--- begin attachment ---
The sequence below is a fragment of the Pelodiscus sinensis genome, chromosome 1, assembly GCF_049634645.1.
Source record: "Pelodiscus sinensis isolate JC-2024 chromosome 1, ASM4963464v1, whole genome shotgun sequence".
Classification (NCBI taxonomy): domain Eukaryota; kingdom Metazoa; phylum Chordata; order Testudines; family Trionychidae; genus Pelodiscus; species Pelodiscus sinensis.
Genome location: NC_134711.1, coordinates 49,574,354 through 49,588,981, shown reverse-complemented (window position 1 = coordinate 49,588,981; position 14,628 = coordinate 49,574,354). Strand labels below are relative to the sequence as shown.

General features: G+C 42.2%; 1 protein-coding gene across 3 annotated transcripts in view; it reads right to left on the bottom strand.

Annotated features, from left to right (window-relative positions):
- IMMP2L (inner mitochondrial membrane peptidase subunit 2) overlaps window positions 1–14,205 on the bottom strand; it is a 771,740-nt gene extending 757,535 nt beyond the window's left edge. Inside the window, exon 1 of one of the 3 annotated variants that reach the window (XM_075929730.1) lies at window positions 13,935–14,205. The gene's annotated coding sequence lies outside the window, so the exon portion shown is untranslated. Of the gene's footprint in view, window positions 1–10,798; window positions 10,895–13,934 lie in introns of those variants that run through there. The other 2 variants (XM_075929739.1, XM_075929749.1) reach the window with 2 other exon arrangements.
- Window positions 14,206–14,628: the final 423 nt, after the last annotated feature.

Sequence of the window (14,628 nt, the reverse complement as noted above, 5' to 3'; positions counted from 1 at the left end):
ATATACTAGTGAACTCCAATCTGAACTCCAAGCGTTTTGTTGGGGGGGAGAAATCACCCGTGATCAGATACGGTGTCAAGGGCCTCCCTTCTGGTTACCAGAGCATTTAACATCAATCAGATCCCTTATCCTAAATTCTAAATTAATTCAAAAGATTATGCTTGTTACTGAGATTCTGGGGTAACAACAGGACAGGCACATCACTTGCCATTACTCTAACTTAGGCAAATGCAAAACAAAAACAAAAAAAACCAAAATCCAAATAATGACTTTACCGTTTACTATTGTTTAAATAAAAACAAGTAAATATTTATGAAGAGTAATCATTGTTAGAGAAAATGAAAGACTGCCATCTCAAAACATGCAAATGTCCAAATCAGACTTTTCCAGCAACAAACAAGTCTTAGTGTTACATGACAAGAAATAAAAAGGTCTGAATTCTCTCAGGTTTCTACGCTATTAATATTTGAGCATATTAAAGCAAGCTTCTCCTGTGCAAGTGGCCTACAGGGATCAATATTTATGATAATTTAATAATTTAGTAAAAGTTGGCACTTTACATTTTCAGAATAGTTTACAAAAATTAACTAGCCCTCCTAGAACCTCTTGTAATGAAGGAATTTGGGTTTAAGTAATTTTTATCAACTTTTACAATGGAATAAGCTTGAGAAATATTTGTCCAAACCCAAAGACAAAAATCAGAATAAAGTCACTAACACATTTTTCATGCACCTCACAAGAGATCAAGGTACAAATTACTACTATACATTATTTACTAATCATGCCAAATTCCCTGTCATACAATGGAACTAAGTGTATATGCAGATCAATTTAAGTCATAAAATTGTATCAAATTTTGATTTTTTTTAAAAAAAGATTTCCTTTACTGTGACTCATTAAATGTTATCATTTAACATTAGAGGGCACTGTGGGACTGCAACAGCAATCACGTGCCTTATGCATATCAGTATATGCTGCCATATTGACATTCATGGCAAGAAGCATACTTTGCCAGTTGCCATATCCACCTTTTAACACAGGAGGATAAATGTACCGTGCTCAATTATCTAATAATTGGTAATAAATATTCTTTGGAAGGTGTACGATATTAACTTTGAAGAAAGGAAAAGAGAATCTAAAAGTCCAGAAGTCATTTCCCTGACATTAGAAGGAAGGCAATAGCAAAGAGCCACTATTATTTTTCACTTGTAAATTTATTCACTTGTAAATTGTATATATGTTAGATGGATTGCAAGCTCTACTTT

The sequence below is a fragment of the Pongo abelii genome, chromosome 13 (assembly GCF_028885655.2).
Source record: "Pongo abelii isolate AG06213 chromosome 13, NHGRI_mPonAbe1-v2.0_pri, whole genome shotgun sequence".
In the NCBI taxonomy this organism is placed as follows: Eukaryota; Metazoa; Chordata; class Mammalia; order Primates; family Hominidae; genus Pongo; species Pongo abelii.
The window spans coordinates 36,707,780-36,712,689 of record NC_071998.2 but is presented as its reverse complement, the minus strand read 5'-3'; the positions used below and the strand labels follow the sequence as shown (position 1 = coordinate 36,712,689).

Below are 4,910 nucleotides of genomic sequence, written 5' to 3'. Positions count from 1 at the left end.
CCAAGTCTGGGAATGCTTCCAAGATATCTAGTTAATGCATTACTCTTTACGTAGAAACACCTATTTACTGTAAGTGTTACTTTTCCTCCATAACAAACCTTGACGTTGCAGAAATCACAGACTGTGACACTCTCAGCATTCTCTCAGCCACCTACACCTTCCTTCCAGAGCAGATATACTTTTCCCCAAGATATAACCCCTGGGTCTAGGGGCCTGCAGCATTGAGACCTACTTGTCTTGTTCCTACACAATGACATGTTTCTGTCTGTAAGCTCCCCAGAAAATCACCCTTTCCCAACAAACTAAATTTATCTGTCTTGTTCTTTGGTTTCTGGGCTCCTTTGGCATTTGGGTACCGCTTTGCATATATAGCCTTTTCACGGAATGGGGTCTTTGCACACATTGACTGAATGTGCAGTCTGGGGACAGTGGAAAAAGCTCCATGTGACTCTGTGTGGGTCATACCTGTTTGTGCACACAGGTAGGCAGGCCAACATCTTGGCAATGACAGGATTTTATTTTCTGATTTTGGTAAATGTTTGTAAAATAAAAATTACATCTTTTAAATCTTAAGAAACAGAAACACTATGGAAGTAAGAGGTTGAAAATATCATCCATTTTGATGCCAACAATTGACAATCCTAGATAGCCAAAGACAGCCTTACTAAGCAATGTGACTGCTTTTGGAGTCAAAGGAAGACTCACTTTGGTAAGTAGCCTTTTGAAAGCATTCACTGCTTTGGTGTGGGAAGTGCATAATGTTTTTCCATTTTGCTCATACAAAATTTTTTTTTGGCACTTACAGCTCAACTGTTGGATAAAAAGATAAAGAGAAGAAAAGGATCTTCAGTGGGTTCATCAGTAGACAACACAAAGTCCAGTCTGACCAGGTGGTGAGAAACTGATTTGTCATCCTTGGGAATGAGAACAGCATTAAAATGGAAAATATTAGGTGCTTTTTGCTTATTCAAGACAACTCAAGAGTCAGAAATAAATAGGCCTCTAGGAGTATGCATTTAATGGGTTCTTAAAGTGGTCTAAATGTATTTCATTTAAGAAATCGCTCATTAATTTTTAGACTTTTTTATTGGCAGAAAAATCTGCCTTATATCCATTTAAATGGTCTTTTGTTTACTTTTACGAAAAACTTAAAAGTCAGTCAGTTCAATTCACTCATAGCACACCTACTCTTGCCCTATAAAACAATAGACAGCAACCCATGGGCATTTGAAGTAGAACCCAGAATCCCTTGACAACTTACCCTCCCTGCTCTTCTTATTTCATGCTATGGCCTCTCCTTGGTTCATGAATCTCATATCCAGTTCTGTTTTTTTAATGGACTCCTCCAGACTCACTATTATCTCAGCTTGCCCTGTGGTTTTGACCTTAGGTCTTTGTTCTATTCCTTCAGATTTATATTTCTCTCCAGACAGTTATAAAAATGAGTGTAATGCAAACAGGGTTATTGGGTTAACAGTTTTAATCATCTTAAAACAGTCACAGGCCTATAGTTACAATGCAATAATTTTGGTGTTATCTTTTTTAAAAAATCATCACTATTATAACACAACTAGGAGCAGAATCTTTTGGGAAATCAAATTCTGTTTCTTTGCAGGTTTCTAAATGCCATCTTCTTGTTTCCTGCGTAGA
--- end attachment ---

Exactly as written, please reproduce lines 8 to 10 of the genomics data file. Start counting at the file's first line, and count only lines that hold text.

- Window positions 14,206–14,628: the final 423 nt, after the last annotated feature.

Sequence of the window (14,628 nt, the reverse complement as noted above, 5' to 3'; positions counted from 1 at the left end):
ATATACTAGTGAACTCCAATCTGAACTCCAAGCGTTTTGTTGGGGGGGAGAAATCACCCGTGATCAGATACGGTGTCAAGGGCCTCCCTTCTGGTTACCAGAGCATTTAACATCAATCAGATCCCTTATCCTAAATTCTAAATTAATTCAAAAGATTATGCTTGTTACTGAGATTCTGGGGTAACAACAGGACAGGCACATCACTTGCCATTACTCTAACTTAGGCAAATGCAAAACAAAAACAAAAAAAACCAAAATCCAAATAATGACTTTACCGTTTACTATTGTTTAAATAAAAACAAGTAAATATTTATGAAGAGTAATCATTGTTAGAGAAAATGAAAGACTGCCATCTCAAAACATGCAAATGTCCAAATCAGACTTTTCCAGCAACAAACAAGTCTTAGTGTTACATGACAAGAAATAAAAAGGTCTGAATTCTCTCAGGTTTCTACGCTATTAATATTTGAGCATATTAAAGCAAGCTTCTCCTGTGCAAGTGGCCTACAGGGATCAATATTTATGATAATTTAATAATTTAGTAAAAGTTGGCACTTTACATTTTCAGAATAGTTTACAAAAATTAACTAGCCCTCCTAGAACCTCTTGTAATGAAGGAATTTGGGTTTAAGTAATTTTTATCAACTTTTACAATGGAATAAGCTTGAGAAATATTTGTCCAAACCCAAAGACAAAAATCAGAATAAAGTCACTAACACATTTTTCATGCACCTCACAAGAGATCAAGGTACAAATTACTACTATACATTATTTACTAATCATGCCAAATTCCCTGTCATACAATGGAACTAAGTGTATATGCAGATCAATTTAAGTCATAAAATTGTATCAAATTTTGATTTTTTTTAAAAAAAGATTTCCTTTACTGTGACTCATTAAATGTTATCATTTAACATTAGAGGGCACTGTGGGACTGCAACAGCAATCACGTGCCTTATGCATATCAGTATATGCTGCCATATTGACATTCATGGCAAGAAGCATACTTTGCCAGTTGCCATATCCACCTTTTAACACAGGAGGATAAATGTACCGTGCTCAATTATCTAATAATTGGTAATAAATATTCTTTGGAAGGTGTACGATATTAACTTTGAAGAAAGGAAAAGAGAATCTAAAAGTCCAGAAGTCATTTCCCTGACATTAGAAGGAAGGCAATAGCAAAGAGCCACTATTATTTTTCACTTGTAAATTTATTCACTTGTAAATTGTATATATGTTAGATGGATTGCAAGCTCTACTTT